German Merck and Intel in AI Research Project

10.03.2023 - German chemicals, pharmaceuticals and life sciences group Merck and US semiconductors giant Intel have signed a letter of intent to fund a European academic research program that will leverage artificial intelligence (AI) and machine learning technologies to drive innovation.

Merck, which is a major supplier of materials and components for chip manufacturing, said the planned joint investment over three years dovetails with its goal of being climate-neutral by 2040.

The companies — both are members of the Semiconductor Climate Consortium founded in November 2022 — plan to invite suitable Europe-based research groups to apply for funding through a joint Call for Proposals process, beginning in this year’s second quarter.

Among new technologies and collaborations, the research will focus on developing new artificial intelligence programs with analytical capabilities to identify innovation potential. Potential solutions could include environmentally friendlier materials, more efficient use of resources, AI-based solutions for modeling chemical processes and opportunities for waste and emissions reductions.

Merck and Intel said they will work directly with the selected research groups during the program period, engaging closely with faculty and students. In addition to university funding from both companies, public co-funding of the program, including from European governments, will be sought to support the program’s ambitious, multi-disciplinary scope and goals.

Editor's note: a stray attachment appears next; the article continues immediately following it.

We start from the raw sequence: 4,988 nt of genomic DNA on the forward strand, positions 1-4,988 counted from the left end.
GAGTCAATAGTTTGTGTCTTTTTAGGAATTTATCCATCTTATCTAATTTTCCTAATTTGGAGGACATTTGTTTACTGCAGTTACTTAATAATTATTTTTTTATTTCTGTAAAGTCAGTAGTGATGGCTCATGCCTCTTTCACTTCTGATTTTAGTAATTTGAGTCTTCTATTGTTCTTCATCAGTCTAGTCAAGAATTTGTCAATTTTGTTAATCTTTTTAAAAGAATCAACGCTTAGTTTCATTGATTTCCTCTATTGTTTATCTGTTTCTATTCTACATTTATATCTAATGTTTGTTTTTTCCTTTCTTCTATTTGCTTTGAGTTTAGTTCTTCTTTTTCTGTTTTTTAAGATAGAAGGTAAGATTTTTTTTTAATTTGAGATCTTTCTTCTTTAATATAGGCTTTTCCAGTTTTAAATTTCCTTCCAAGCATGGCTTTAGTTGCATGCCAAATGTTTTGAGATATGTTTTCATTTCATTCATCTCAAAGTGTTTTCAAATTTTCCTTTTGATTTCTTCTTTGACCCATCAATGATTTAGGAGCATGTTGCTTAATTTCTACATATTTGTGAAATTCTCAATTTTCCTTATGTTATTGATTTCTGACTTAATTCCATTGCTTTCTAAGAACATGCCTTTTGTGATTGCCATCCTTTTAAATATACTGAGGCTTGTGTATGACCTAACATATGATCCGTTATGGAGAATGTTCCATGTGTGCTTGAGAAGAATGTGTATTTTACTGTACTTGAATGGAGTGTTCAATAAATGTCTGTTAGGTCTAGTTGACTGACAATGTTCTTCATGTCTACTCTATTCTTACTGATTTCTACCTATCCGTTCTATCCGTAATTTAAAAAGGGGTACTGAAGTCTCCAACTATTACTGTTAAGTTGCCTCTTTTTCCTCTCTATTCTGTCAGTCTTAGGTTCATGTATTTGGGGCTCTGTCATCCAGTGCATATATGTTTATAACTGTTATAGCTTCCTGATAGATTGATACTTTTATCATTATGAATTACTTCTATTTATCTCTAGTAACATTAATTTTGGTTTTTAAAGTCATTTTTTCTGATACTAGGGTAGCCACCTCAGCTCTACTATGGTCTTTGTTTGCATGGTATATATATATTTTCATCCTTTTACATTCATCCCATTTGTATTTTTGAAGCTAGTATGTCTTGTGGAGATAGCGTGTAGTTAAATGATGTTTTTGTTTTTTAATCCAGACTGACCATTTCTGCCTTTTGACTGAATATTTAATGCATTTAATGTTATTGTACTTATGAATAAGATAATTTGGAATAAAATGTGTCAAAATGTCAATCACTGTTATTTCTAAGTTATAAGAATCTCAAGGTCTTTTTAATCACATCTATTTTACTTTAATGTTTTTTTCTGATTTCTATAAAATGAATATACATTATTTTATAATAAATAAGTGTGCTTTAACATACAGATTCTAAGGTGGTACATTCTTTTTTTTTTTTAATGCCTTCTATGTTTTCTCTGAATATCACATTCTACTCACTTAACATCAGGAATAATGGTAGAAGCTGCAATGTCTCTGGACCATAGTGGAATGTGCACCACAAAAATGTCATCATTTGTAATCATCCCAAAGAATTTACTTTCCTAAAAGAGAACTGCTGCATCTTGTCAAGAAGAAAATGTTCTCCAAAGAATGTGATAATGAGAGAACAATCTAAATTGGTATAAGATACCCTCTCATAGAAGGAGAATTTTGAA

Toward more sustainable solutions for semiconductor process technology new fundamental insights, methodologies and tools are needed — from material and process technology research and development through high-volume manufacturing — said David Nessim, program manager at Intel.

“The time is ripe to responsibly harness and accelerate the potential of AI to continue to deliver innovative pathways and breakthrough solutions,” he added.

As semiconductor manufacturing is very energy and resource intensive and practically calls for sustainable innovations, it is crucial to identify these cutting-edge practices and technologies while ensuring the stable performance of chips that are becoming smaller and more sensitive, said Beate Burkhart, head of the materials innovation pipeline for electronics at Merck.

Remarking that “artificial intelligence can open completely new avenues for us,” Burkhart said the Darmstadt-based group wants to combine expertise from science and practice. “We believe in the benefits of multidisciplinary collaboration to achieve innovative breakthroughs and positively change the entire industry.”

Author: Dede Williams, Freelance Journalist